"History is full of inferior forces creating so much trouble that the invading army leaves... our revolution fought right here... Red Sox/Yankees '04."
If aliens were British regulars and a makeshift rebel army of civilians the militia spearhead that merged with the Continental Army of the American Revolution (1765-1783) you might well imagine Falling Skies (2011-2015).
You can imagine this thanks to creator Robert Rodat who placed viewers in his fictional wartime world with an obvious, appreciable love for war history. Rodat had previously penned two unforgettable, extraordinary war films in Steve Spielberg's Saving Private Ryan (1998) with Tom Hanks and The Patriot (2000) starring Mel Gibson, the latter of which echoes the kind of spirit of 1776 found in Falling Skies' post-apocalyptic alien invasion.
The alien apocalypse that is Falling Skies is offered a re-assessment/re-appreciation here by Musings Of A Sci-Fi Fanatic with a brief look at the five season series (2011-2015) as the show arrives at its 10th Anniversary. Damn, where does the time go?
Falling Skies, Season One, Episode One, Live And Learn, arrives as of this writing at roughly the ten year anniversary marker. The series, executive produced by Steven Spielberg (having worked with Rodat on Saving Private Ryan), still looks as good as it did upon its alien arrival. The effects work for the mech and skitters is appreciably better than Battlestar Galactica (2003-2009) thanks to advancements in the technology by the time the series arrived. Additionally Falling Skies benefits from a considerable reliance on prosthetics, animatronics, practical effects and make-up work for the aliens throughout the production like the best science fiction that goes that extra yard and pays attention to the details. John Carpenter's The Thing all those years ago or Guillermo Del Toro's Blade II are two fine examples.
The science fiction drama is not only filled with solid and thrilling special effects in fits and starts, but Live And Learn has all of the emotive hallmarks and character magic with which Spielberg had become known. It's all quite effective here in the series epic yet intimate pilot and is more successful than most Spielberg forays into science fiction TV (Taken, Seaquest DSV).
The sweaty, inferior, rabble of civilians including a history professor, led by by Noah Wylie as Tom Mason, is kept/framed in perspective in terms of history and overcoming the overwhelming odds of superior forces. The aliens may have utilized electro-magnetic pulse weapons to kill the power grid, but the survivors remain committed to survival despite the odds. This is David versus Goliath in science fiction.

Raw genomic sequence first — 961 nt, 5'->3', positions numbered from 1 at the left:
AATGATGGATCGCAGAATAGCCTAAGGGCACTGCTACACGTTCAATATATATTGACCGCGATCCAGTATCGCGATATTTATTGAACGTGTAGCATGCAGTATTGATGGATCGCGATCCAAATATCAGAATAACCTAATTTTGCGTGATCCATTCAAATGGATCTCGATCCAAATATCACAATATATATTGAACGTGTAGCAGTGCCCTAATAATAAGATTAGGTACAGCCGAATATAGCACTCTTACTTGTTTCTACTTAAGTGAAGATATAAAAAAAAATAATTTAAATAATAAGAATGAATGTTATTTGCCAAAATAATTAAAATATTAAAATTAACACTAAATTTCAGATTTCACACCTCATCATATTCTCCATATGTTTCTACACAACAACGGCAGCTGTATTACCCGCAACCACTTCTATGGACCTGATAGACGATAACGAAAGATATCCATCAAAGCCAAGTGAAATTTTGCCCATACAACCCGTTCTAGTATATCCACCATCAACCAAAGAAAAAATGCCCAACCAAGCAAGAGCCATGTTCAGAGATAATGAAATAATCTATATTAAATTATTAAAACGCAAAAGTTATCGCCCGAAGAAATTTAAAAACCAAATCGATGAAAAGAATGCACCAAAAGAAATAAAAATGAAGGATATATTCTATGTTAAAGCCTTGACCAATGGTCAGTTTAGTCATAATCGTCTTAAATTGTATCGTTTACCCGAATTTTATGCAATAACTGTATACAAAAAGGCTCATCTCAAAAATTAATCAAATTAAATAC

The entry not only reflects on historical odds, but pays tribute to the kinds of underground insurrection efforts portrayed in science fiction film like James Cameron's The Terminator (1984) as armed militias formed to battle Skynet. Like those wildly exciting segments sequences are expertly materialized and brought to fruition here in the series.
Still, Falling Skies is as much a character and relationship drama as it is an exciting war of the worlds-style alien siege. Like LOST (2004-2010) or apocalyptic zombie epic The Walking Dead (2010-present) and other compelling science fiction dramas, Falling Skies never lets character or story drama play second fiddle to the effects work. This is easily one of the best alien arrival science fictions ever to be created for serial television and this sub-genre has not been easy to get right.
Seeing Falling Skies again reminds me just how good it was in its first season. It has aged incredibly well and it gets a lot more right than it does wrong. This is gripping science fiction entertainment with strong character beats. For fans of alien science fiction this is an essential pilot to live and learn for yourself if you haven't already.
Director: Carl Franklin (One False Move, Out Of Time). Writer: Robert Rodat (The Patriot).